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[Caml-list] record labels of record scope using camlp4
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Date: -- (:)
From: Alain Frisch <frisch@c...>
Subject: Re: [Caml-list] record labels of record scope using camlp4
On Mon, 14 Jan 2002, Jeff Henrikson wrote:

> It seems like a lot of people dislike the fact that record labels have
> module scope instead of record scope.

I think it should be possible to minimize the incovenience without
rejecting module scope. For instance, one could introduce the syntax:

module_path.{ x1 = e1; ....; xn = en }

as an abbreviation for:

{ module_path.x1 = e1; ...; module_path.xn = en }


Another way would be to use type information provided by the type-checker.
For accessing field, here is a description of a simple patch to the
type-checker that could be handy; the idea is that, when the expression e
is known to be a record of a given type, one can use a "record scope" rule
for label. A ten-minutes hack leads me to:

in typing/types.{ml,mli}:
...
and type_kind =
    Type_abstract
  | Type_variant of (string * type_expr list) list
  | Type_record of (string * mutable_flag * type_expr * label_description
option ref) list * record_representation
...
(note the extra (dirty) label_description option ref)

and trivial modification in many places ...

in typing/datarepr.ml:
let label_descrs ty_res lbls repres =
  let all_labels = Array.create (List.length lbls) dummy_label in
  let rec describe_labels num = function
      [] -> []
    | (name, mut_flag, ty_arg, l) :: rest ->
        let lbl =
          { lbl_res = ty_res;
            lbl_arg = ty_arg;
            lbl_mut = mut_flag;
            lbl_pos = num;
            lbl_all = all_labels;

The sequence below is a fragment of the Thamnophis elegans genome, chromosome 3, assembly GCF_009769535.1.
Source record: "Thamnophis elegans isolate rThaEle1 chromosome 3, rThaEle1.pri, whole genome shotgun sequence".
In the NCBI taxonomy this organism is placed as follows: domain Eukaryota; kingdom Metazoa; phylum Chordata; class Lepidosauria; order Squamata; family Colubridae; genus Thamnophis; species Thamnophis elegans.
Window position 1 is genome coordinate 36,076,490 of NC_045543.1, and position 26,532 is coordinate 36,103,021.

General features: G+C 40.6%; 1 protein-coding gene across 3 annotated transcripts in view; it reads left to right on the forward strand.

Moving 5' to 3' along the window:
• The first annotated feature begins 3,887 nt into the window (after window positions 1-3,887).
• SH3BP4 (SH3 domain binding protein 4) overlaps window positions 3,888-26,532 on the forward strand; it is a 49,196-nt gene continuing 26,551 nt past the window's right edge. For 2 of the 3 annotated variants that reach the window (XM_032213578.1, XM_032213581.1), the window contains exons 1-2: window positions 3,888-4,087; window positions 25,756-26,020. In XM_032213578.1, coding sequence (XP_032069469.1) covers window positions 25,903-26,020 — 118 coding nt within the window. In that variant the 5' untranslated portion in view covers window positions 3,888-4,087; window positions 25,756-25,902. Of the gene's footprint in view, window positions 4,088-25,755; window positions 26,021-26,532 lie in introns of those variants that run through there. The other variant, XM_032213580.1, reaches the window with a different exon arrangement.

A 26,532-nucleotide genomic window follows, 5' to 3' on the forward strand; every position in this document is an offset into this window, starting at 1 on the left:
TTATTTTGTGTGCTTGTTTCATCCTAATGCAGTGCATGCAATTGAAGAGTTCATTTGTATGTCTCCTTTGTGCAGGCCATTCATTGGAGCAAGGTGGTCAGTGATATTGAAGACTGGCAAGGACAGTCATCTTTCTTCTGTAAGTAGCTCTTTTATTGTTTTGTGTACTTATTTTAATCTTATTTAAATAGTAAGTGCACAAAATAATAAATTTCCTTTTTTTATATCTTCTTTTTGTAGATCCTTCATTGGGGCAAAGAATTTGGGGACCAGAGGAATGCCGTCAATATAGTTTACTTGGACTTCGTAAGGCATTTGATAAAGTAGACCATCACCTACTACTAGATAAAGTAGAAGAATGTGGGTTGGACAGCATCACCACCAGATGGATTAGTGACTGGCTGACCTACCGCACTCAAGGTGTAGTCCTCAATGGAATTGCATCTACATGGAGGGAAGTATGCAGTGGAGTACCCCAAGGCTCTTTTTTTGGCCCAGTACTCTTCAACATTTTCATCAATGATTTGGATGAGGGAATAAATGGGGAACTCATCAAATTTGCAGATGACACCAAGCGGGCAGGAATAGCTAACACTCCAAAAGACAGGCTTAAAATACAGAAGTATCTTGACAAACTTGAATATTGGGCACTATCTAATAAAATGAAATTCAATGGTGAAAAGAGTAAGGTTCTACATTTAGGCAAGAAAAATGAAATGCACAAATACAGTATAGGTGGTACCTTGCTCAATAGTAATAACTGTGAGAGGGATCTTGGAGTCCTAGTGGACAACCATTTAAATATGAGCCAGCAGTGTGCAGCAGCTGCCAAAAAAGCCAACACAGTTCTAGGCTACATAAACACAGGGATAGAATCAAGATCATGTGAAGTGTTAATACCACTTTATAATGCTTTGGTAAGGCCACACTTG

lbl_repres = repres } in
	(match !l with
	  | Some _ -> ()  (* Note sure what this corresponds to *)
	  | None -> l := Some lbl);
        all_labels.(num) <- lbl;
        (name, lbl) :: describe_labels (num+1) rest in
  describe_labels 0 lbls


in typing/typedecl.ml:
        | Ptype_record lbls ->
            let all_labels = ref StringSet.empty in
            List.iter
              (fun (name, mut, arg) ->
                if StringSet.mem name !all_labels then
                  raise(Error(sdecl.ptype_loc, Duplicate_label name));
                all_labels := StringSet.add name !all_labels)
              lbls;
            let lbls' =
              List.map
                (fun (name, mut, arg) ->
                         (name, mut, transl_simple_type env true arg, ref
None))
                lbls in
            let rep =
              if List.for_all (fun (name, mut, arg, _) -> is_float env
arg) lbls
'
              then Record_float
              else Record_regular in
            Type_record(lbls', rep)
        end;
      type_manifest =

(note the extra ref None)

in typing/typecore.ml (function type_exp):
  | Pexp_field(sarg, lid) ->
      let arg = type_exp env sarg in
      let label =
        try
	  try
	    match lid with
	      | Longident.Lident name -> lookup_label arg.exp_type name env
	      | _ -> raise Not_found
          with Not_found -> Env.lookup_label lid env
        with Not_found ->
          raise(Error(sexp.pexp_loc, Unbound_label lid)) in
      let (ty_arg, ty_res) = instance_label label in

where lookup_label is defined as:

let rec lookup_label ty name env =
  let ty = repr ty in
  match ty.desc with
  | Tconstr (path, _, _) ->
      let td = Env.find_type path env in
      begin match td.type_kind with
      | Type_record (fields, _) ->
	  let (_,_,_,l) =
	    List.find (fun (name', _, _,_) -> name = name') fields in
	  (match !l with
	      Some l -> l
	    | None -> raise Not_found)
      | Type_abstract when td.type_manifest <> None ->
          lookup_label (expand_head env ty) name env
      | _ -> raise Not_found
      end
  | _ ->
      raise Not_found



This patch allows to write things like:

type t = { x : int; y : int };;
type s = { x : string };;
let f (t : t) : int = t.x;;

The same could be done for record expression (in function type_expect):

let r : t = { x = 2; y = 3 } in
...


On the one hand, this kind of interaction with the type-checker is quite
dangerous as it breaks complete type inference, but in OCaml, there are
already some cases where type annotations are mandatory; on the other
hand, it leads to a lightweight syntax and is probably what programmers
expect.


(sorry for suggesting a solution to a non-issue ;) )

-- 
  Alain

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